Many students are interested in pursuing studies in Computer Science in college. We on the computer science faculty are often asked the following questions, and we hope this document will help to answer them.
Let’s start by clarifying what Computer Science is not:
- Computer Science is not “the study of how to use a computer.” You may have taken a class in high school called Computer Science in which you learned to use computer applications software such as word processors, spreadsheets, and databases. That’s not what Computer Science is really about, any more than the study of Automobile Engineering is about the study of learning to drive a car.
- Computer Science is not “the study of how to build a computer.” Some students want to learn how to build computers, and to a certain extent, that’s the study of Computer Engineering. Computer Science is different.
- Computer Science is not “the study of how to fix computers.” That topic is Computer Maintenance and we don’t deal with it at all in the program.
At a fundamental level, computers are basically machines that manipulate symbols by following well-defined sequences of instructions. When you study computer science, you will learn the capabilities and limitations of computing primarily by learning to construct the instructions that computers follow.
You bet! Our graduates are employed in a variety of computing jobs, from programming to network administration to computer support. Many of them have probably forgotten most of the “scientific” things we tried to teach them, but we believe that scientific training makes them more effective in their work than those who haven’t had it.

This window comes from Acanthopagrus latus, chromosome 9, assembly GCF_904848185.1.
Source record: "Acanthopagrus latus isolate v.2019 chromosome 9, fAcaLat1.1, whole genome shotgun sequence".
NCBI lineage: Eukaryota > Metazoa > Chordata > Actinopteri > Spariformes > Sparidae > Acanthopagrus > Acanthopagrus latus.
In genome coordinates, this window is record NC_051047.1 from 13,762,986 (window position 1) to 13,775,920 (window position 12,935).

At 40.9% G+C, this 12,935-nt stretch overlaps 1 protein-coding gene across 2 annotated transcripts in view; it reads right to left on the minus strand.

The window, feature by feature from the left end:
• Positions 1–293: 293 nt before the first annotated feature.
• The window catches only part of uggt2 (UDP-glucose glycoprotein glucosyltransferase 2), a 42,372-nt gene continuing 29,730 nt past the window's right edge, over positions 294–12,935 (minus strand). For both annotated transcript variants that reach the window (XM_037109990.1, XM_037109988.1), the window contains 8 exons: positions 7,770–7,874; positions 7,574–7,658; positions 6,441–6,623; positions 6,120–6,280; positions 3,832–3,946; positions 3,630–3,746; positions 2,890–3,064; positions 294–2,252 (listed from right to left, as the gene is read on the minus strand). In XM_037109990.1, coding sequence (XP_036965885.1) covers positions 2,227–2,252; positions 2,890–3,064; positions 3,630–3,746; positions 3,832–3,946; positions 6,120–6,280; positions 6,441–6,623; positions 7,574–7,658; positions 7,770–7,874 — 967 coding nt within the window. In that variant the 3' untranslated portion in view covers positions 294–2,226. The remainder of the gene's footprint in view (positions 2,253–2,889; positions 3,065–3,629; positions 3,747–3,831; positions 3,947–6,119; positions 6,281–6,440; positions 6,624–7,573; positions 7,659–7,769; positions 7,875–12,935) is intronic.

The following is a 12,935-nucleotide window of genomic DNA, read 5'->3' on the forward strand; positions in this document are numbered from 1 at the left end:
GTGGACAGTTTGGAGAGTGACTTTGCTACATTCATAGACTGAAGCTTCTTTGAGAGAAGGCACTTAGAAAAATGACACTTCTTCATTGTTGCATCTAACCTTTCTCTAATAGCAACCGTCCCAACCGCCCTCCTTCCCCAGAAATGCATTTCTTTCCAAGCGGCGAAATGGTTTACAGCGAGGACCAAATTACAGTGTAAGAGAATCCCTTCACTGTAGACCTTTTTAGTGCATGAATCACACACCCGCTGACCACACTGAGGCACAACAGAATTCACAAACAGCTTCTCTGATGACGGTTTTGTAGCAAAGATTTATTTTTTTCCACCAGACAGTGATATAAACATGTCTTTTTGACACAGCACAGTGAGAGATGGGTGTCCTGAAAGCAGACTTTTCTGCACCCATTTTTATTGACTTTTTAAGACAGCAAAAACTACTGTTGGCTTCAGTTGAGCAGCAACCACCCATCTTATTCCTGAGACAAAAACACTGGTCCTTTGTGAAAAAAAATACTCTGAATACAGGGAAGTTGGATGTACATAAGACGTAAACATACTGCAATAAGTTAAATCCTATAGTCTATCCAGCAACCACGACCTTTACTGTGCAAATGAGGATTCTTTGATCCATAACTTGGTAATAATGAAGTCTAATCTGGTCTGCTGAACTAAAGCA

We do have a strong “hands-on” philosophy in our courses; we expect our students not only to learn computer science concepts, but to be able to apply those concepts on real computers to solve real problems. This means our students graduate with the skills needed to build solutions for their employers from day 1 on the job. The employers in our area know this, and our graduates are in considerable demand. In fact, even though we don’t have a formal internship program, many of our students work for businesses in the community while they are in school because employers are eager to grab them before they graduate!
Many of our graduates are also actively involved in helping meet the computing needs of churches, Christian schools, and missionaries around the world. The same skills that make them employable in industry enable them to assist pastors and Christian workers with their information needs.
Obviously, it doesn’t take a four-year degree in Computer Science to learn to design and run a web site. There are lots of people writing software who never had a formal programming class. However, consider this: there is a lot of poorly designed, hard-to-use, buggy software out there. If you plan to make a living designing and building systems for others to use, don’t you think you owe it to your future clients to get the best possible training?